I saw an example of two separate events happening distance per time. 1) a train was accelerating at $ t^2 $ i.e., $ f(t) = t^2 $ and, 2) inside the train a man was moving forward at $ .01t $, i.e., $ f(t) = .01t $ and the equation given was then

$ f(t) = t^2 + .01t $

Can I think of this as function addition, i.e. adding two separate functions together -- like in all the beginning math textbooks when they show composition? e.g.:

$ f(t) = 3t^2 - 4 $ and $ g(t) = 4t + 5 $

$ \Rightarrow $

$ (f + g)(t) = 3t^2 +4t + 1 $

It seems like any polynomial $ f(x) = c_1x^n + c_2x^{n-1} + \dots c_nx $ can be taken apart into individual functions. True? I've only seen simple things like this train example and typical stuff like figuring profit when you sell at $ 9.5x $ but have to consider costs like $ - 2x - 1500_{startup} $ for the final calculation $ f(x) = 7.5x - 1500_{startup}$.

But in the train example, just looking at $ f(t) = t^2 + .01t $ doesn't tell me that the $ .01t $ term is the deciding, germane thing. From the description I know that we're dealing with the man's total speed, i.e., the train's plus his speed. But again, it's not so obvious, other than the obvious fact that we're adding up components.

Now, how would you express a situation where the man is walking forward in the train and throwing a ball forward? What is the ball's total speed? I'm guessing Galileo's parabola equation would have to be included here -- specifically for the horizontal component. Not sure how, though. In general, can anyone point me to non-trivial examples of function compositing?

  • $\begingroup$ Are you asking for application of function add in physics? $\endgroup$
    – Arashium
    Feb 14, 2015 at 17:15
  • $\begingroup$ Is "compositing" different from composition? Function composition usually refers to taking the value of a function and plugging it into another function (i.e. f(g(x))) $\endgroup$ Feb 14, 2015 at 17:20
  • $\begingroup$ You can think of a function as just a name for a mathematical expression, so you could cite pretty much anything with a plus sign as a sum of functions. It's a very general concept. $\endgroup$ Feb 14, 2015 at 17:24

1 Answer 1


Here's how I teach the equivalent in my 12th grade Physics class. This applies to vectors of any numbers of dimension, not just one dimension as in your examples.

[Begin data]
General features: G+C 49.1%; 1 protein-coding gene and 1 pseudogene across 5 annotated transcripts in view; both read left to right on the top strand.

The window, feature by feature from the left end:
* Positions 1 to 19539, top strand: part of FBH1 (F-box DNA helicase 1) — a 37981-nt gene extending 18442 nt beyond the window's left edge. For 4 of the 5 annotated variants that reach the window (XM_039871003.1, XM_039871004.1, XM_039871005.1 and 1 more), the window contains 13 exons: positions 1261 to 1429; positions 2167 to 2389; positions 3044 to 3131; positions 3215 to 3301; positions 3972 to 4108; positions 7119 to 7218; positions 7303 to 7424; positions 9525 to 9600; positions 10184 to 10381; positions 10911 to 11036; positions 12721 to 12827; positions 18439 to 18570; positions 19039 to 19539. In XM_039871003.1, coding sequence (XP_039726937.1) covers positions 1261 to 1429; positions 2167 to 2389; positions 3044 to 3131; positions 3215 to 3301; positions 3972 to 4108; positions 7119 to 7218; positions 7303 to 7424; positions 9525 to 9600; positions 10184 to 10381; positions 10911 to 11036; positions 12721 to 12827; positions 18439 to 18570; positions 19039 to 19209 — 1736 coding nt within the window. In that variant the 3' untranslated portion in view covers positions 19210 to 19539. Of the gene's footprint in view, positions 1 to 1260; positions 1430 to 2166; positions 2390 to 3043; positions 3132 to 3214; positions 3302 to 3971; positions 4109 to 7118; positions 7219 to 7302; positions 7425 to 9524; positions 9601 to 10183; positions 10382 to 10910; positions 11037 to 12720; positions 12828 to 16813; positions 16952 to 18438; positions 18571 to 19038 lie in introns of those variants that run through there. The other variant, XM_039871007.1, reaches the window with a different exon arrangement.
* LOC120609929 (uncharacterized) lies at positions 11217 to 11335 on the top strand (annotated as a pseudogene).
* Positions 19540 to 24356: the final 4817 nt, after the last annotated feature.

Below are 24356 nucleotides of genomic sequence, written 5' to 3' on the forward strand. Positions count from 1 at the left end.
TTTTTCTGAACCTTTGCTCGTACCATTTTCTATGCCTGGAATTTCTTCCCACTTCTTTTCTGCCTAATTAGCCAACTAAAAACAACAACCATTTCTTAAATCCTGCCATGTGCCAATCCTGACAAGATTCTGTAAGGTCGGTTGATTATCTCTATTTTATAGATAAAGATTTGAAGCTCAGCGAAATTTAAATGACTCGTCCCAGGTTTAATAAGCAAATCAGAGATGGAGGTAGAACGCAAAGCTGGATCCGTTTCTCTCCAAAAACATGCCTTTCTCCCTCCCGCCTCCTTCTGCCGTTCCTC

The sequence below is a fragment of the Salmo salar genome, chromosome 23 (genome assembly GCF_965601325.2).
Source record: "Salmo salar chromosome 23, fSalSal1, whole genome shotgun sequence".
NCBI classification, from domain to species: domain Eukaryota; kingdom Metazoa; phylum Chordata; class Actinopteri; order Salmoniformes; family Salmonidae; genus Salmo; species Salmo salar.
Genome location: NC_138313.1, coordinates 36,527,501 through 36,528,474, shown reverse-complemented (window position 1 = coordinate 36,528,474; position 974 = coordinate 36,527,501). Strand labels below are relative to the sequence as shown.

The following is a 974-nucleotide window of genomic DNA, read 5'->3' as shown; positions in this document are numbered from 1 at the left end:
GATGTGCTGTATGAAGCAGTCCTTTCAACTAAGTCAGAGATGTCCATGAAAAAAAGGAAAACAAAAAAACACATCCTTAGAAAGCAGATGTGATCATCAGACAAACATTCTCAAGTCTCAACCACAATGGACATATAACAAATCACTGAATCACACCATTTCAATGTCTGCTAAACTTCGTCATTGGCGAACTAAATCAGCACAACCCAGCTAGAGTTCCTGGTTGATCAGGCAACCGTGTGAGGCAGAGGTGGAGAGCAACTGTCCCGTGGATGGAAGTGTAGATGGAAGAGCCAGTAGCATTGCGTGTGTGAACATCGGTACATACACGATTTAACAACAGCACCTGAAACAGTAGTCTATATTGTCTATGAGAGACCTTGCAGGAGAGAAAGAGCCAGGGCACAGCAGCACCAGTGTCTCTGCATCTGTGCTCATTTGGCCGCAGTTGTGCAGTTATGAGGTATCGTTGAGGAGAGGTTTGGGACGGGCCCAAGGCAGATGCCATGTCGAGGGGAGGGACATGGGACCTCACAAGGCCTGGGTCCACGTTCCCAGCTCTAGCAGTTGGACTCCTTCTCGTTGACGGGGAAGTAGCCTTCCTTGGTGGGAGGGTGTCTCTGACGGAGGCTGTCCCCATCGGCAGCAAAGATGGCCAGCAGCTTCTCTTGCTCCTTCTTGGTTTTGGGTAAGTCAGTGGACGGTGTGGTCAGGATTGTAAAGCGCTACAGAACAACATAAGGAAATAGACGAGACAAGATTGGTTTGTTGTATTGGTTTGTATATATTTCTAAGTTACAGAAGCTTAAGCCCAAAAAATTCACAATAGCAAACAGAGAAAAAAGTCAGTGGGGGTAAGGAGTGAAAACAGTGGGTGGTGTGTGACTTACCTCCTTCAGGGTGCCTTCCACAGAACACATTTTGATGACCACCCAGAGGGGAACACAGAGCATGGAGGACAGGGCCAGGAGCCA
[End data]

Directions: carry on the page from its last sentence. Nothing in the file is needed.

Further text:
Let $s_{ab}$ be the position vector of object $a$ relative to object $b$, $s_{bc}$ be the position vector of object $b$ relative to object $c$, and so on. Then we get these equations for comparing frames of reference:

$$s_{ab}=-s_{ba}$$ $$s_{ab}+s_{bc}=s_{ac}$$

Taking derivatives with respect to time, we get similar equations for velocities and accelerations.

So in the example of your train $t$, man $m$, ball $b$, and earth $e$, we get


I.e. the position of the ball relative to the earth equals the balls position relative to the man plus the man's position relative to the train plus the train's position relative to the earth. The same sum applies to their velocities.

Any position, velocity, or acceleration is relative to some frame of reference. Usually it is obvious which frames are meant, but not always. These equations help to keep things straight.

Does that answer some of your questions?

  • $\begingroup$ After a math and physics super-minor many years ago, I wandered (lost?) in the programming world for an entire career. And now all of my math and physics has become a vague memory. From what you're saying, it looks like the vector approach is king. So yes, I probably need a good textbook that starts from the beginning with the vector approach. Any suggestions? $\endgroup$
    – 147pm
    Feb 14, 2015 at 19:10
  • $\begingroup$ My explanation mostly comes from Holt Physics by Serway and Faughn, copyright 2006, pages 102-105. That is very brief, and I don't know of a book that goes into more depth. $\endgroup$ Feb 14, 2015 at 19:20

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